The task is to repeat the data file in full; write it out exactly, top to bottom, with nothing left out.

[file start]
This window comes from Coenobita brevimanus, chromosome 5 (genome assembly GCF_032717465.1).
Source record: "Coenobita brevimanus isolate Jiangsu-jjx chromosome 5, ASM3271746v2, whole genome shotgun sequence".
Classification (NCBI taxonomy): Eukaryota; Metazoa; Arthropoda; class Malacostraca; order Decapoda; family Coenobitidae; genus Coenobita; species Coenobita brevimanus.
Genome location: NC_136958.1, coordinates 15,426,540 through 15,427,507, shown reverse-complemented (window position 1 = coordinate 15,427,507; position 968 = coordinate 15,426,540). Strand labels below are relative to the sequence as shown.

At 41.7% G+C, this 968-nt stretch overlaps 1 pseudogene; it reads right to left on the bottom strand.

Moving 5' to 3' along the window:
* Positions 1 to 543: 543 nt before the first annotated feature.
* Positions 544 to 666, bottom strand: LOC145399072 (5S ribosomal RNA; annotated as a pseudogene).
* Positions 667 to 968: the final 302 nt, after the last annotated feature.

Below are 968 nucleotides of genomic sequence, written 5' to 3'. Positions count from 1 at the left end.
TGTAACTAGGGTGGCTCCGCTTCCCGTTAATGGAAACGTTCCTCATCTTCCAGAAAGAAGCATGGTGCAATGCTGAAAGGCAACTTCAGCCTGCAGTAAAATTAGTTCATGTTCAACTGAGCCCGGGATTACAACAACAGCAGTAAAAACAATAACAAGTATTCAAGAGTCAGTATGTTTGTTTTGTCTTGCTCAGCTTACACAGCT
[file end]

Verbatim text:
This window comes from Coenobita brevimanus, chromosome 5 (genome assembly GCF_032717465.1).
Source record: "Coenobita brevimanus isolate Jiangsu-jjx chromosome 5, ASM3271746v2, whole genome shotgun sequence".
Classification (NCBI taxonomy): Eukaryota; Metazoa; Arthropoda; class Malacostraca; order Decapoda; family Coenobitidae; genus Coenobita; species Coenobita brevimanus.
Genome location: NC_136958.1, coordinates 15,426,540 through 15,427,507, shown reverse-complemented (window position 1 = coordinate 15,427,507; position 968 = coordinate 15,426,540). Strand labels below are relative to the sequence as shown.

At 41.7% G+C, this 968-nt stretch overlaps 1 pseudogene; it reads right to left on the bottom strand.

Moving 5' to 3' along the window:
* Positions 1 to 543: 543 nt before the first annotated feature.
* Positions 544 to 666, bottom strand: LOC145399072 (5S ribosomal RNA; annotated as a pseudogene).
* Positions 667 to 968: the final 302 nt, after the last annotated feature.

Below are 968 nucleotides of genomic sequence, written 5' to 3'. Positions count from 1 at the left end.
TGTAACTAGGGTGGCTCCGCTTCCCGTTAATGGAAACGTTCCTCATCTTCCAGAAAGAAGCATGGTGCAATGCTGAAAGGCAACTTCAGCCTGCAGTAAAATTAGTTCATGTTCAACTGAGCCCGGGATTACAACAACAGCAGTAAAAACAATAACAAGTATTCAAGAGTCAGTATGTTTGTTTTGTCTTGCTCAGCTTACACAGCT